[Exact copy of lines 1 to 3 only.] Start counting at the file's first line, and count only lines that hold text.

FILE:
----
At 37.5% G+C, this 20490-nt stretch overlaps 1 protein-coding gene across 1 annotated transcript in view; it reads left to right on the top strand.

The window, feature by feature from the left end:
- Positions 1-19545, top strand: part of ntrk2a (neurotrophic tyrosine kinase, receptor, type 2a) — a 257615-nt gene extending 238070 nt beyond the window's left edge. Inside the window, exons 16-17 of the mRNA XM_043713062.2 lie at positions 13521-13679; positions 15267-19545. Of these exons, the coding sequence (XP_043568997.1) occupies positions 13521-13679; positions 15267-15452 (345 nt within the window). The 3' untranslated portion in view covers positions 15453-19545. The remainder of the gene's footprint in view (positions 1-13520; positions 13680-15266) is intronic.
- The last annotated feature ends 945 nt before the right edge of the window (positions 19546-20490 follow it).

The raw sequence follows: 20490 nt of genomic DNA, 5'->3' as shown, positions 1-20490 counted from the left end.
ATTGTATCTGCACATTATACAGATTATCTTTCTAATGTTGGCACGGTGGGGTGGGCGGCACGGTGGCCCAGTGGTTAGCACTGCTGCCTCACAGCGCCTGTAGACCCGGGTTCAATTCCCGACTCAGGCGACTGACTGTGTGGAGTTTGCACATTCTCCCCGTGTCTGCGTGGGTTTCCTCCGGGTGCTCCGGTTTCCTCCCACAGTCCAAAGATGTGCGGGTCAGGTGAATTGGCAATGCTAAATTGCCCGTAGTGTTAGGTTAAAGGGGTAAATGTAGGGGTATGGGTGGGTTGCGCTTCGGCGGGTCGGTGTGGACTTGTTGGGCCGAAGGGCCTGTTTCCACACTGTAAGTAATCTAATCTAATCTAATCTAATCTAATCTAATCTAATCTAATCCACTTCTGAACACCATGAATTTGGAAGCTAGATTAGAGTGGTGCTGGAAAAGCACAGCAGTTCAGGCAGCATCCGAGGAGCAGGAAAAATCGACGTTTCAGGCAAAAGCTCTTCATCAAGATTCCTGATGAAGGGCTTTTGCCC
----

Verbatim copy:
At 37.5% G+C, this 20490-nt stretch overlaps 1 protein-coding gene across 1 annotated transcript in view; it reads left to right on the top strand.

The window, feature by feature from the left end:
- Positions 1-19545, top strand: part of ntrk2a (neurotrophic tyrosine kinase, receptor, type 2a) — a 257615-nt gene extending 238070 nt beyond the window's left edge. Inside the window, exons 16-17 of the mRNA XM_043713062.2 lie at positions 13521-13679; positions 15267-19545. Of these exons, the coding sequence (XP_043568997.1) occupies positions 13521-13679; positions 15267-15452 (345 nt within the window). The 3' untranslated portion in view covers positions 15453-19545. The remainder of the gene's footprint in view (positions 1-13520; positions 13680-15266) is intronic.